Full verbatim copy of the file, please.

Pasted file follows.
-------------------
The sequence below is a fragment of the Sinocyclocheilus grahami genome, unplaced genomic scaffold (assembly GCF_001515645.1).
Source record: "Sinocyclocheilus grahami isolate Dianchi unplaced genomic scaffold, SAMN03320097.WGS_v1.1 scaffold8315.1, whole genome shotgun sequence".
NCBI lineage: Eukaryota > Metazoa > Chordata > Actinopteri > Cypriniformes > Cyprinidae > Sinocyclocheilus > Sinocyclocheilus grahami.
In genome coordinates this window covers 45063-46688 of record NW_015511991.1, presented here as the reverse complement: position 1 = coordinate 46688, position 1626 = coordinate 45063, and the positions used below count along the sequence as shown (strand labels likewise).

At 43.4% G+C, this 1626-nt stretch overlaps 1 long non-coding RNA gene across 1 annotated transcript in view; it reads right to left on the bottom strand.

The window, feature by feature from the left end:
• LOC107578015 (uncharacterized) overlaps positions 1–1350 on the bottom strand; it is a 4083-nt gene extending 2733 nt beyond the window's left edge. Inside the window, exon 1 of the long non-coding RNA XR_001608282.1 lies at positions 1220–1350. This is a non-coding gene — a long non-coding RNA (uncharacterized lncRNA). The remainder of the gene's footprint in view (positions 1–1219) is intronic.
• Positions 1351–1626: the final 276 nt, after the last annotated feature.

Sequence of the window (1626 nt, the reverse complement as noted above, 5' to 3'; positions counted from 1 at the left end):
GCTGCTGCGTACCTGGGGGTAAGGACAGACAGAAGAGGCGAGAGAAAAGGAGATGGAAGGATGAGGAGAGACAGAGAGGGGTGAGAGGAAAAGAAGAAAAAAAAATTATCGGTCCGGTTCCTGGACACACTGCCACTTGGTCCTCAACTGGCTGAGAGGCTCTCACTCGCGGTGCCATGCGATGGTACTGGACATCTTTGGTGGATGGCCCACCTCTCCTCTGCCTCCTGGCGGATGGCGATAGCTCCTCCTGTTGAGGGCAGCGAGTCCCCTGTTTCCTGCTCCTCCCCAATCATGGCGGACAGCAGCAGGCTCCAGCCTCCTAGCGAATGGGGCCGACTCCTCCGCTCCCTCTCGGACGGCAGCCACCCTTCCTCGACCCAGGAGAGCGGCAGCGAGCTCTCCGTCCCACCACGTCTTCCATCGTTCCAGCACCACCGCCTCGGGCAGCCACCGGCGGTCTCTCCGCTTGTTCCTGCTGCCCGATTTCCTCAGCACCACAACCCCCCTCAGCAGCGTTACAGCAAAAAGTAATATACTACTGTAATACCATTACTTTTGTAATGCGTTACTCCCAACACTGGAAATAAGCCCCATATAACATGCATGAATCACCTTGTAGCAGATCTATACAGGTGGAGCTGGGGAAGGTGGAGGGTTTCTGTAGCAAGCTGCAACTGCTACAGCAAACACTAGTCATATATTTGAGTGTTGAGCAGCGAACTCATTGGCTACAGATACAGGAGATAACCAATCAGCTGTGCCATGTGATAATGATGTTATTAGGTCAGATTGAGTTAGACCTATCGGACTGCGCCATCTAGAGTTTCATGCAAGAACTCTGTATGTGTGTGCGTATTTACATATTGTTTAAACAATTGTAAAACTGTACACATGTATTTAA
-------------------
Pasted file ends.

The sequence below is a fragment of the Sinocyclocheilus grahami genome, unplaced genomic scaffold (assembly GCF_001515645.1).
Source record: "Sinocyclocheilus grahami isolate Dianchi unplaced genomic scaffold, SAMN03320097.WGS_v1.1 scaffold8315.1, whole genome shotgun sequence".
NCBI lineage: Eukaryota > Metazoa > Chordata > Actinopteri > Cypriniformes > Cyprinidae > Sinocyclocheilus > Sinocyclocheilus grahami.
In genome coordinates this window covers 45063-46688 of record NW_015511991.1, presented here as the reverse complement: position 1 = coordinate 46688, position 1626 = coordinate 45063, and the positions used below count along the sequence as shown (strand labels likewise).

At 43.4% G+C, this 1626-nt stretch overlaps 1 long non-coding RNA gene across 1 annotated transcript in view; it reads right to left on the bottom strand.

The window, feature by feature from the left end:
• LOC107578015 (uncharacterized) overlaps positions 1–1350 on the bottom strand; it is a 4083-nt gene extending 2733 nt beyond the window's left edge. Inside the window, exon 1 of the long non-coding RNA XR_001608282.1 lies at positions 1220–1350. This is a non-coding gene — a long non-coding RNA (uncharacterized lncRNA). The remainder of the gene's footprint in view (positions 1–1219) is intronic.
• Positions 1351–1626: the final 276 nt, after the last annotated feature.

Sequence of the window (1626 nt, the reverse complement as noted above, 5' to 3'; positions counted from 1 at the left end):
GCTGCTGCGTACCTGGGGGTAAGGACAGACAGAAGAGGCGAGAGAAAAGGAGATGGAAGGATGAGGAGAGACAGAGAGGGGTGAGAGGAAAAGAAGAAAAAAAAATTATCGGTCCGGTTCCTGGACACACTGCCACTTGGTCCTCAACTGGCTGAGAGGCTCTCACTCGCGGTGCCATGCGATGGTACTGGACATCTTTGGTGGATGGCCCACCTCTCCTCTGCCTCCTGGCGGATGGCGATAGCTCCTCCTGTTGAGGGCAGCGAGTCCCCTGTTTCCTGCTCCTCCCCAATCATGGCGGACAGCAGCAGGCTCCAGCCTCCTAGCGAATGGGGCCGACTCCTCCGCTCCCTCTCGGACGGCAGCCACCCTTCCTCGACCCAGGAGAGCGGCAGCGAGCTCTCCGTCCCACCACGTCTTCCATCGTTCCAGCACCACCGCCTCGGGCAGCCACCGGCGGTCTCTCCGCTTGTTCCTGCTGCCCGATTTCCTCAGCACCACAACCCCCCTCAGCAGCGTTACAGCAAAAAGTAATATACTACTGTAATACCATTACTTTTGTAATGCGTTACTCCCAACACTGGAAATAAGCCCCATATAACATGCATGAATCACCTTGTAGCAGATCTATACAGGTGGAGCTGGGGAAGGTGGAGGGTTTCTGTAGCAAGCTGCAACTGCTACAGCAAACACTAGTCATATATTTGAGTGTTGAGCAGCGAACTCATTGGCTACAGATACAGGAGATAACCAATCAGCTGTGCCATGTGATAATGATGTTATTAGGTCAGATTGAGTTAGACCTATCGGACTGCGCCATCTAGAGTTTCATGCAAGAACTCTGTATGTGTGTGCGTATTTACATATTGTTTAAACAATTGTAAAACTGTACACATGTATTTAA